The specific methodologies included gasification of coke in the BF gas atmosphere (CO-CO2-N2-H2-H2O) from 900 to 1400 °C (corresponding to the conditions from the thermal reserve zone to the cohesive zone) and annealing of coke at 1800 and 2000 °C in the N2-H2-CO atmosphere (corresponding to the conditions within the raceway and the interval between the raceway and the underside of cohesive zone). The treated cokes were characterised using specific materials characterisation techniques to determine the change of coke properties in both micro- and macro-scales. These methodologies were applied to the cokes made from single coals in the first stage of this project, the comparison between cokes gasified in the different gas atmospheres provided an opportunity to understand the effect of gasification atmosphere on the coke performance. These methodologies were also applied to the pilot oven cokes produced from binary/trinary blends of these singles coals. The comparison of the weighted average values of single coal cokes and the measured values of the cokes from blends enhanced the understanding of the effect of coal blending on the coke performance under the simulated BF conditions. A pair of cokes produced in the pilot coke oven and commercial coke battery with same commercial blend were comparatively studied using these methodologies to verify the reproductivity of the pilot oven to the commercial coke battery.
Compared to the gasification conducted in the CO-CO2-N2-H2 atmosphere, the addition of H2O vapor in the current work significantly increased the coke reactivity and caused more remarkable changes in coke pore structure on the lump surface. As a result, the I-drum tumbling strength of cokes gasified in the H2O containing atmosphere showed more evident degradation than those gasified without H2O vapour. However, the extra degradation caused by involving of H2O did not penetrate to the lump core; therefore, the tensile strength measured in the lump core did not show extra degradation in the H2O containing atmosphere.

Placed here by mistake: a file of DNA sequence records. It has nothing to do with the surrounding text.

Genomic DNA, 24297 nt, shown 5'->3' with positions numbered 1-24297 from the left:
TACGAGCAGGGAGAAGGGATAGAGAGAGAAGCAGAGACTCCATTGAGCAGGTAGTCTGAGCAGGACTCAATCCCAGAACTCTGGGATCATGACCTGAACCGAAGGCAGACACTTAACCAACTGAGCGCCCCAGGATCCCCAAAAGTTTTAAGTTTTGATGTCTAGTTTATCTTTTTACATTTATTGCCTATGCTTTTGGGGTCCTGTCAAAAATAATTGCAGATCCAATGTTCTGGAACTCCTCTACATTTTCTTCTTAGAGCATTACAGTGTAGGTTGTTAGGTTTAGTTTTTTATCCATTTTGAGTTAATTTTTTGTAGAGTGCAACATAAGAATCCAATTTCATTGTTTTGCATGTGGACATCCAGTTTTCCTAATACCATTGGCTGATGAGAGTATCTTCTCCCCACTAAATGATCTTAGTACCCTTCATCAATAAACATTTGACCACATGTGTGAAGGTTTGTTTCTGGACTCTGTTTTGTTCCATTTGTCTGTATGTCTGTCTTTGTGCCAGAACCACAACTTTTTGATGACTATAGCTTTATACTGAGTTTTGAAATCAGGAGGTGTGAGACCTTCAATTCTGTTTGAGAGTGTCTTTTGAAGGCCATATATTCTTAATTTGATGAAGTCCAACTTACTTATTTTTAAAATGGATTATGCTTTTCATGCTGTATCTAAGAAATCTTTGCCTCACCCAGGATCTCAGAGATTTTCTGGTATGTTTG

Blending coals together promoted the capacity of produced coke to develop greater graphitisation upon high temperatures in the BF; such effect was mainly contributed by the greater graphitisation development of the lenticular and ribbon microtextures. Blending coals together also resulted in a reduction of coke reactivity in both simulated BF conditions and standard CSR/CRI test conditions. Correspondingly, the measured macrostrength after BF treatments on both lump surface and lump core were enhanced by the coal blending; similarly, the coke hot strength (CSR) was also improved by blending coal together. The enhanced coke macrostrength was achieved by the reduced porosity due to the coal interactions during carbonisation.
The properties of coke produced in the 400 kg pilot coke oven were slightly different from the same blend coke produced in the industrial coke battery due to the different coking conditions. After gasification and annealing simulating the BF conditions, however, these two cokes showed comparable properties in the terms of graphitisation degree, micro- and macro-strength. The comparison of cokes produced from different coking facilities indicated that the pilot oven could produce coke with comparable properties of those from commercial coke battery.
Coke macrostrength degradation in the BF was caused by the degradation of coke microstrength and the development of coke pore structure during gasification and annealing. The degradation of coke microstrength under the BF conditions was caused by the graphitisation accompanied by the change in its crystallite microstructure. The different behaviours of coke microtextures were attributed to their different propensities for graphitisation upon the high temperatures. Gasification in the BF caused significant development in the pore structure on the lump surface with consumption of both IMDC and RMDC microtextural groups; however, such degradation did not penetrate to the lump core. Therefore, significant macrostrength degradation was only observed on the coke surface. The high temperatures during simulated BF annealing modified the coke pore structure and caused significant microstrength degradation across the entire coke lump; therefore, significant degradation on both lump surface and lump core occurred after annealing.
This study has shown that the simulated BF gasification and annealing had strong effects on both coke micro- and macro-properties. Besides the gasification and annealing to which coke was exposed, the interactions between gasified coke and molten liquids (hot metal and slag) in the regions within and below the BF cohesive zone also could cause significant degradation e.g. coke size reduction and fines generation. In the regions below the cohesive zone, coke continues to physically support the entire furnace burden above. The other functions of cokes in this region include carburisation of hot metal and reduction of oxides in the primary slag. Previous studies concerning coke-hot metal interactions mainly focused on the carbon dissolution from feed cokes. However, as reported in our current study, the simulated BF gasification etc. caused remarkable changes in the properties of feed coke in the terms of pore structure, mineralogy, petrography and morphology. These can significantly affect the interactions between coke and hot metal, thereby influencing the performance of coke in the lower regions of BF. Moreover, the specific impact of “dissolution” on the quality of gasified coke has not been systematically investigated.